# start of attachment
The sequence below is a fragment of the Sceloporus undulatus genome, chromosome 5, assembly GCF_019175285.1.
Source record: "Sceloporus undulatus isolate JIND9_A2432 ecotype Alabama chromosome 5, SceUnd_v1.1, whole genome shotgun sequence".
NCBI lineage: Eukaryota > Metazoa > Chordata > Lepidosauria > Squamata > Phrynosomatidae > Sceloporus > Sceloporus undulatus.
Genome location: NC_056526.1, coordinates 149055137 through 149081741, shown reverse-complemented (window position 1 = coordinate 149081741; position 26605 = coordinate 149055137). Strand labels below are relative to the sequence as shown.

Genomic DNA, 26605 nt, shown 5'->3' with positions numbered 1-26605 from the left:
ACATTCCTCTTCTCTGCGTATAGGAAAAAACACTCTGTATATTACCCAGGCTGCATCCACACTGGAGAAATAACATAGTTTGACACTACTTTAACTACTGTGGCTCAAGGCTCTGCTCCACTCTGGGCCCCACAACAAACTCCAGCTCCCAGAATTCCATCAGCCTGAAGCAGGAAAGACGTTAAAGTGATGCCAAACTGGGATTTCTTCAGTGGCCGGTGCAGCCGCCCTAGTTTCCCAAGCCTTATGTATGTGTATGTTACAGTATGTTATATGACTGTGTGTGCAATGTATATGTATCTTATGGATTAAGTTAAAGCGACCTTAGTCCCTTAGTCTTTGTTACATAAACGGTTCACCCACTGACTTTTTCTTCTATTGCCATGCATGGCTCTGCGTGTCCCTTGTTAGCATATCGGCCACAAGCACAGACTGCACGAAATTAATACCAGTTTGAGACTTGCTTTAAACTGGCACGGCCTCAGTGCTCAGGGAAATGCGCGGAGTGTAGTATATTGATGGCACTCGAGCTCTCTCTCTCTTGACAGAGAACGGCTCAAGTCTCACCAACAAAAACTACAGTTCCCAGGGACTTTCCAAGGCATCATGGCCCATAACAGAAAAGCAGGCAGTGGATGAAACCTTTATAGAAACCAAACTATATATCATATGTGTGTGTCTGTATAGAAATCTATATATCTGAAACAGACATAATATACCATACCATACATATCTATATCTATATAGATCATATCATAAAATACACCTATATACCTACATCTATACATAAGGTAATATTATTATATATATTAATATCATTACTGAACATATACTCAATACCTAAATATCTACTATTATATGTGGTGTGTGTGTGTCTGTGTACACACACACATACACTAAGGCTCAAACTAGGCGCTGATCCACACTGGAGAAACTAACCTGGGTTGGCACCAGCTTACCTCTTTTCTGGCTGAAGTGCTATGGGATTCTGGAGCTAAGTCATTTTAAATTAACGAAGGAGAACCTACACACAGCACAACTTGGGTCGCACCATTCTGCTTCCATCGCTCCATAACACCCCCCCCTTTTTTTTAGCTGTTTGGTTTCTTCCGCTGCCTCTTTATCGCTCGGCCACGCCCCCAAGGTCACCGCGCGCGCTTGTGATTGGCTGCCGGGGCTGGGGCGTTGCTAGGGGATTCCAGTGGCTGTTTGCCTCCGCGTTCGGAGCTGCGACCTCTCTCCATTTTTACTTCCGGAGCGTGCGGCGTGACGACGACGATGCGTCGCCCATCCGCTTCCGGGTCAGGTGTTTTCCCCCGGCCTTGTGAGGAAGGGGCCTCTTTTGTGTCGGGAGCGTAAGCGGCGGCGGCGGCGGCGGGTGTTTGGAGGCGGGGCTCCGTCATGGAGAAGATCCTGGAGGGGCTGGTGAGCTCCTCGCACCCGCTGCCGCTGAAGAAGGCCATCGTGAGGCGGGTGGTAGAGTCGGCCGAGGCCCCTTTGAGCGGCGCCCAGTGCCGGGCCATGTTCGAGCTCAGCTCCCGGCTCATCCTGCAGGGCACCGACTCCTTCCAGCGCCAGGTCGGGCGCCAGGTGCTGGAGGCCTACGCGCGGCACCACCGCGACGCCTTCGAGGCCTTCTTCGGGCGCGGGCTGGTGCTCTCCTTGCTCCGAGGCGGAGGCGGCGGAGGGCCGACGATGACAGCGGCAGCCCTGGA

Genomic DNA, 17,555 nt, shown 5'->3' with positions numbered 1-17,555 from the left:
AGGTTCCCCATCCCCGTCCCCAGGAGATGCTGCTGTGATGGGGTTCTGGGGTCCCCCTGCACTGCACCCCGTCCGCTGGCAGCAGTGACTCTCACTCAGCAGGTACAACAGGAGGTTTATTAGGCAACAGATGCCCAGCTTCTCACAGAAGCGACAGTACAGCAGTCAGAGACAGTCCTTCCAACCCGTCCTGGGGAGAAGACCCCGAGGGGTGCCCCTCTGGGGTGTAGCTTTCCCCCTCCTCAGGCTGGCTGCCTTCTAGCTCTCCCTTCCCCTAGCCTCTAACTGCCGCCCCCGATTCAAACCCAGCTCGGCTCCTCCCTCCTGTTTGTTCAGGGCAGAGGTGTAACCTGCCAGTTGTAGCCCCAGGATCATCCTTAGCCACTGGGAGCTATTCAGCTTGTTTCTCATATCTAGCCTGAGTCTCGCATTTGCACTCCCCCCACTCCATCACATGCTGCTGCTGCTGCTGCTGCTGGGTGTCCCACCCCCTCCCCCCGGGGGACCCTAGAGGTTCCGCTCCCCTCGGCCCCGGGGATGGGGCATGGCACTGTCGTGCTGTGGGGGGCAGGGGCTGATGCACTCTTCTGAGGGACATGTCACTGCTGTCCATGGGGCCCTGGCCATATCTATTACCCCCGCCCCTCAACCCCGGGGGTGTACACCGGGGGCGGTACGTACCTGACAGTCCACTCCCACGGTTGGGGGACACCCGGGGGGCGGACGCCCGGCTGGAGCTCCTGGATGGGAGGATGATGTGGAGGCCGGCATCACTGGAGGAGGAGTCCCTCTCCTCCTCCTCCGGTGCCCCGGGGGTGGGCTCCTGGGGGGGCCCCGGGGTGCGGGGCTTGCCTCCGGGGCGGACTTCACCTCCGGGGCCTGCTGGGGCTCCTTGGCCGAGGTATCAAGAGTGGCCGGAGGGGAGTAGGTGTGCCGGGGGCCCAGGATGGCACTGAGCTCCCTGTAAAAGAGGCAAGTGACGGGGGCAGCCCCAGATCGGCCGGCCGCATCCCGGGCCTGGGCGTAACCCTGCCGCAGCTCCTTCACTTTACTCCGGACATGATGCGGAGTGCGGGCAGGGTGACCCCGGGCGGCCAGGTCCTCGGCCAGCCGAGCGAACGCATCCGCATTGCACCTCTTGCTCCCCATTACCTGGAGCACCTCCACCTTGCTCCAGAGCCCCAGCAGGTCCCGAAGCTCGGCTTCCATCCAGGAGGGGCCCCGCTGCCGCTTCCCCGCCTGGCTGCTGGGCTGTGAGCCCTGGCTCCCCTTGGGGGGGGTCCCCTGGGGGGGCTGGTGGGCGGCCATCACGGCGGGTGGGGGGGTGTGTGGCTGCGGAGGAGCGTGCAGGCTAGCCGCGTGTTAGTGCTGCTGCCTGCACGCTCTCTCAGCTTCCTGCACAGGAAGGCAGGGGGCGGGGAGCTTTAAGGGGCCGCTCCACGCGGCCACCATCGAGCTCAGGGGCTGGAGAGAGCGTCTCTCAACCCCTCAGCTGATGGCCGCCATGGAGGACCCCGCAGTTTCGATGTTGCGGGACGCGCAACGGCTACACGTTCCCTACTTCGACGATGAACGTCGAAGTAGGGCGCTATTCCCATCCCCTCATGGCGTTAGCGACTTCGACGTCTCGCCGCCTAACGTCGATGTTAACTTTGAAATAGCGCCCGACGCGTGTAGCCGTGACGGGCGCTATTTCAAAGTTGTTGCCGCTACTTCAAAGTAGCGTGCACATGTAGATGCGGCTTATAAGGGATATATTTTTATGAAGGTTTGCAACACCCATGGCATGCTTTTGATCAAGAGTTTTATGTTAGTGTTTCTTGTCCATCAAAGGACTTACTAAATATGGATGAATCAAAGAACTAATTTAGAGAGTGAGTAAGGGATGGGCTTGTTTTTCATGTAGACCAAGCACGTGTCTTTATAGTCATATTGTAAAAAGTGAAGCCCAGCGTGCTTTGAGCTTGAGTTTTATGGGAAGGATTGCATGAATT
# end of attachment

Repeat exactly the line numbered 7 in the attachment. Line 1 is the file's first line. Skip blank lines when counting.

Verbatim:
Genomic DNA, 17,555 nt, shown 5'->3' with positions numbered 1-17,555 from the left: